John said to the crowds that came out to be baptized by him, “You brood of vipers! Who warned you to flee from the wrath to come? Bear fruits worthy of repentance. Do not begin to say to yourselves, ‘We have Abraham as our ancestor’; for I tell you, God is able from these stones to raise up children to Abraham. Even now the axe is lying at the root of the trees; every tree therefore that does not bear good fruit is cut down and thrown into the fire.” And the crowds asked him, “What then should we do?” In reply he said to them, “Whoever has two coats must share with anyone who has none; and whoever has food must do likewise.” Even tax collectors came to be baptized, and they asked him, “Teacher, what should we do?” He said to them, “Collect no more than the amount prescribed for you.” Soldiers also asked him, “And we, what should we do?” He said to them, “Do not extort money from anyone by threats or false accusation, and be satisfied with your wages.”
As the people were filled with expectation, and all were questioning in their hearts concerning John, whether he might be the Messiah, John answered all of them by saying, “I baptize you with water; but one who is more powerful than I is coming; I am not worthy to untie the thong of his sandals. He will baptize you with the Holy Spirit and fire. His winnowing fork is in his hand, to clear his threshing floor and to gather the wheat into his granary; but the chaff he will burn with unquenchable fire.” So, with many other exhortations, he proclaimed the good news to the people.
It is interesting that out of the four Sundays of advent, John the Baptizer takes centre stage in Sundays two and three. It is naturally due the fact that Advent is a season of preparation and John is the Arch-Prophet of Preparation.
As we know by now, the first Sunday of Advent is about the trauma of contemporary chaotic events. In the context of Jesus’s words it was the destruction of the Temple in Jerusalem. Literally the mountains being made low! The second Sunday is the first John the Baptizer Sunday and focuses on the external preparation for the Coming One. (See The End of Access Control) This third Sunday, the second John Baptizer Sunday move the realm of preparation inwards as we shall see later, and the fourth Advent Sunday reaches the height of interiority with the Annunciation to Mary and the Cosmic conception of Emmanuel in her womb. Please remember that this is not the Immaculate Conception which is a Catholic doctrine referring to something completely different. More of that next week.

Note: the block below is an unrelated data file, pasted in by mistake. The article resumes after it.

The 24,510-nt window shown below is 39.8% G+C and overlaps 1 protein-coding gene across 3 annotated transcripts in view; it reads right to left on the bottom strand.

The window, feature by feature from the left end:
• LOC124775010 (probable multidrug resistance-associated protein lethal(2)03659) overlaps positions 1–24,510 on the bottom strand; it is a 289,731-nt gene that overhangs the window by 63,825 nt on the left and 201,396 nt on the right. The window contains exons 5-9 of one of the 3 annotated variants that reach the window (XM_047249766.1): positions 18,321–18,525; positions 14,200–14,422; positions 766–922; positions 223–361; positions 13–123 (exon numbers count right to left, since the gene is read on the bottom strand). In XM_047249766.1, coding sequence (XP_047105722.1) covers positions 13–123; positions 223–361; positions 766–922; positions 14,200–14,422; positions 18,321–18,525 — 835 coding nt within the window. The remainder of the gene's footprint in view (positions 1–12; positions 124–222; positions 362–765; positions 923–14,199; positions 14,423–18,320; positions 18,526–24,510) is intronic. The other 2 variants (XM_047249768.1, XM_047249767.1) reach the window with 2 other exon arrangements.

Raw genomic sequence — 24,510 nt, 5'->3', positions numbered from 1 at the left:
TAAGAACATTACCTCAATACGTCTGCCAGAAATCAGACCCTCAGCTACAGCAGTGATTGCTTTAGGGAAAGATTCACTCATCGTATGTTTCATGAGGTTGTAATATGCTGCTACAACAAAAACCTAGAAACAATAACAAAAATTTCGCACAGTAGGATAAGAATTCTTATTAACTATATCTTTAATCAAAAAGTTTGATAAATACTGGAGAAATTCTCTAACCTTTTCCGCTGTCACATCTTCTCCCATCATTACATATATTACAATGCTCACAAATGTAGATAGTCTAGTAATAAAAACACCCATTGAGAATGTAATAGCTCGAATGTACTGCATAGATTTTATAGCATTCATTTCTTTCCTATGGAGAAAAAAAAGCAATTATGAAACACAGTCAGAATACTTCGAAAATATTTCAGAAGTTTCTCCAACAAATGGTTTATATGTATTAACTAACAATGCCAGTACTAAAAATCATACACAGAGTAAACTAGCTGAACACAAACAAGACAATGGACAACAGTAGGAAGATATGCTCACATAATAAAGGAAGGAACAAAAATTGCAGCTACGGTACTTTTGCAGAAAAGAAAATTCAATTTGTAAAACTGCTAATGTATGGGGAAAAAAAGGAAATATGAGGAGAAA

All I want to map this week is the concentric inward course of the Advent journey.
The route is Week 1 Outer chaos, Week 2 Outer landscape, Week 3 Inner heart scape, Week 4 Interior fruiting. I trust that your Advent journey is mirroring some of that gradual stepping inside?
And so to the Gospel passage of the week.
After two hundred years of quiet through the Inter-testamental period, (yes I know it wasn’t as silent as our fore-parents in Biblical studies presented,but it does capture the expectancy so cut me some slack?)one can understand the interest that the proclamations of John generated.
Two hundred years is a long time. Imagine religious life going on Sabbath by sabbath from 1810 till now with no change nor new inspiration! Mmmmmm come to think of it, that sounds too familiar for this Methodist.
John’s call to prepare the freeway for the Lord, brings the most interesting collection of people to hear him in the wilderness on the banks of the Jordan.
Following the script of most significant theological shifts, there are the scripture scholars and the learned theologians, the Scribes and Pharisees. Good, sincere, religious leaders who somehow always feel obliged to have to see, judge and act upon anything different that emerges in the realms of religion. There is a joke amongst my Roman Catholic friends that any teacher or theologian worth their salt will have to be investigated by Rome at some point in their work. It’s a rite of passage.
One would expect the Scribes and Pharisees to be there. John makes short work of them. Calling someone a snake and the group a brood of vipers is pretty straight talk, but these are, after all, the people of power who are on the summit of the mountains of religious control and prejudice. Mountains that, he told us last week, are about to be downsized to the level of the plains. There is no way to escape the impermanence of power and privilege. The freeway is going to bulldoze its way right through the High Priest’s palace.